There is much that we currently know about skin cancer, its types, why they occur, how we can introduce preventative methods. At present, melanomas represent 1% of skin cancers diagnosed, which while seemingly small, melanomas are typically associated with higher mortality. Consistently, UV radiation exposure is the modifiable risk factor for developing a melanoma, but the type of sun exposure also influences the clinicopathological type:
-Intermittent sun exposure or sunburn during childhood and adolescence predisposes to superficial spreading melanoma,
-Chronic sun exposure predisposes lentigo malign melanoma.
-Nodular melanomas have been connected to both sporadic and chronic sun exposure.
In addition to UV exposure, it is important to note that there are additional factors that have affected the incidence of skin cancers, particularly melanomas: increased life expectancy, early detection practices, and social trends. However, there is also a large part of worldwide culture that plays a part in cancer prevention, sport!
There are a variety of studies that have shown the role that physical exercise plays in cancer prevention in reducing the incidence, recurrence, mortality, and symptoms of both disease and oncology treatments. Through regular exercise, the body is capable of enhanced DNA repair, has increased antioxidant capacity and a decreased resistance to insulin. These biomechanical factors could explain the plausibility of physical activity in cancer prevention.
So, what about skin cancer in particular? Unfortunately, the human research that has been inconclusive in answering this question. This is due to sun exposure being a variable that accompanies physical exercise.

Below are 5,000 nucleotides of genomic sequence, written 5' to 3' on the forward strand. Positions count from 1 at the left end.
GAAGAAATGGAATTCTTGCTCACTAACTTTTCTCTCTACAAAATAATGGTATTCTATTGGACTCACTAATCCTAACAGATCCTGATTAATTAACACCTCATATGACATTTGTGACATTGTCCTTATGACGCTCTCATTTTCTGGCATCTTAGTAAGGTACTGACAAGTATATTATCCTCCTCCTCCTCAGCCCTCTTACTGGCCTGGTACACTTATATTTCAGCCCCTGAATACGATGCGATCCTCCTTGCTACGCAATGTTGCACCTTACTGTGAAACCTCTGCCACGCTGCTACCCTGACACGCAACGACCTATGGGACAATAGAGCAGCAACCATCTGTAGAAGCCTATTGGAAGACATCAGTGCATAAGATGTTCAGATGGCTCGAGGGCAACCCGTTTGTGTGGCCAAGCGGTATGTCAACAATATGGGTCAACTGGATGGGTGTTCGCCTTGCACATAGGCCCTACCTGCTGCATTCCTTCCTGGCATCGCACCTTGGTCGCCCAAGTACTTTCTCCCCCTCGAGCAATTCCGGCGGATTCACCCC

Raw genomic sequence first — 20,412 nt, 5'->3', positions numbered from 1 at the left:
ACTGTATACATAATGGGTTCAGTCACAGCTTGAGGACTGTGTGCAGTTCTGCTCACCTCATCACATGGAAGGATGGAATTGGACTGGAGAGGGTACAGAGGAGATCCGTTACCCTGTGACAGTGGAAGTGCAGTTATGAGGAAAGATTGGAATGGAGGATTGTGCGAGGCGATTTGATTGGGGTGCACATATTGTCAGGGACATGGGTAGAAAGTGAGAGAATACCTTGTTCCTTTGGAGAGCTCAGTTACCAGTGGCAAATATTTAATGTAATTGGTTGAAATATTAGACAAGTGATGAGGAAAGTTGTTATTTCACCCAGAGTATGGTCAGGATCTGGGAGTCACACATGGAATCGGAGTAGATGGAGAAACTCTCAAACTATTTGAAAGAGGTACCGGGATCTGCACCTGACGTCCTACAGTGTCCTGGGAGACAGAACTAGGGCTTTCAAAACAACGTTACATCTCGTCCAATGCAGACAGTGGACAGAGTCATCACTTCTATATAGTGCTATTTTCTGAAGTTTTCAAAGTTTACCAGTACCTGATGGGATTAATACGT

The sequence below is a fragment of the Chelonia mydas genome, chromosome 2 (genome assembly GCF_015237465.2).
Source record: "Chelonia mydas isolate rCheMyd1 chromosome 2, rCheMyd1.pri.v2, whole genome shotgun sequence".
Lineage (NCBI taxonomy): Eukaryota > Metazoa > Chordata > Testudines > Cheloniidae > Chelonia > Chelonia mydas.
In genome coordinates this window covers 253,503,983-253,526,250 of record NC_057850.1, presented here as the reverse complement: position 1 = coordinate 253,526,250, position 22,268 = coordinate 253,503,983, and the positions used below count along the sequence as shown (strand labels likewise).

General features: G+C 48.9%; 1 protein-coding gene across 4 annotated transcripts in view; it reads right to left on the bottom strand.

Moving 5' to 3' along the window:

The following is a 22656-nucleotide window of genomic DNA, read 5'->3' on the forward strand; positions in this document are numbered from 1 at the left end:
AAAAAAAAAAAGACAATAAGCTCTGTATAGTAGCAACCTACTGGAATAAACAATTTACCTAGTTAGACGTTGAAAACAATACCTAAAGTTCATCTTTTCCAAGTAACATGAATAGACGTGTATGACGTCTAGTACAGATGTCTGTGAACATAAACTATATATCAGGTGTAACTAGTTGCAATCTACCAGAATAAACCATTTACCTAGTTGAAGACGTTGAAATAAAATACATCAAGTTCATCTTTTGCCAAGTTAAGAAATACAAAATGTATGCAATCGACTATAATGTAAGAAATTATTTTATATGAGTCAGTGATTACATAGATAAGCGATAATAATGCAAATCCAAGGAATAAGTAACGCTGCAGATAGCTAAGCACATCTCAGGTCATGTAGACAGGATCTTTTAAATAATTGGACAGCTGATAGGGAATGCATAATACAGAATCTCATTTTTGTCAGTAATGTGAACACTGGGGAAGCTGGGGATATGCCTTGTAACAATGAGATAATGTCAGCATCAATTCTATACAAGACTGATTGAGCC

As we have previously found in our extreme outdoor based articles (1, 2, 3), those who perform sport outdoors have greater risk of skin cancer and the occurrence of pigmentation and lesions is higher.
After reviewing 486 articles on this topic, the work of Ruiz et al detailed the findings of 23 articles which evaluated a total of 10,445 sportspeople
-Sports included: runners/athletics, cycling, golf, volleyball, skating, hockey, surfing, kitesurfing, windsurfing, sailing, swimming, rowing, and rugby
-More male than female participants, age range 15-65
-Most commonly Type III (70%)
Overall, the literature showed that sportspeople were moderately well informed about photoprotection measures, but most do not show good photoprotection habits. This was exhibited by an overall statistic of more than 80% of sportspeople being aware of the associated risks of sun exposure and skin cancer but less than 50% of participants using a topical photoprotectant. Alongside this, it was observed in one study that there was a significant increase in the occurrence of sunburn in those who had a higher number of training hours.
In addition to the number of hours spent in training, it seems that skin type and predisposition are not the only biological factors that can increase likelihood of sunburn. It was theorised within this research that where an increase perspiration is present, this will require additional photoprotective measures. This is due to sweat influencing the hydration of the corneal (outermost) layer of skin, causing less reflection and dispersion of UV light. Who knew?
Whilst topical solar protection was most popular, sunglasses, long sleeves and caps were also donned. However, this was found not to be for photoprotection purposes but rather as a method to enhance their sporting performance. Examples being hats used to be able to see the path of the ball and helmets as a safety measure in cycling.
There were many statistics encapsulated in this piece of research that have been bulleted below. But as the number of articles produced around this subject continue to increase as they have over the years, it may be likely skin cancer is blind-siding the sporting community.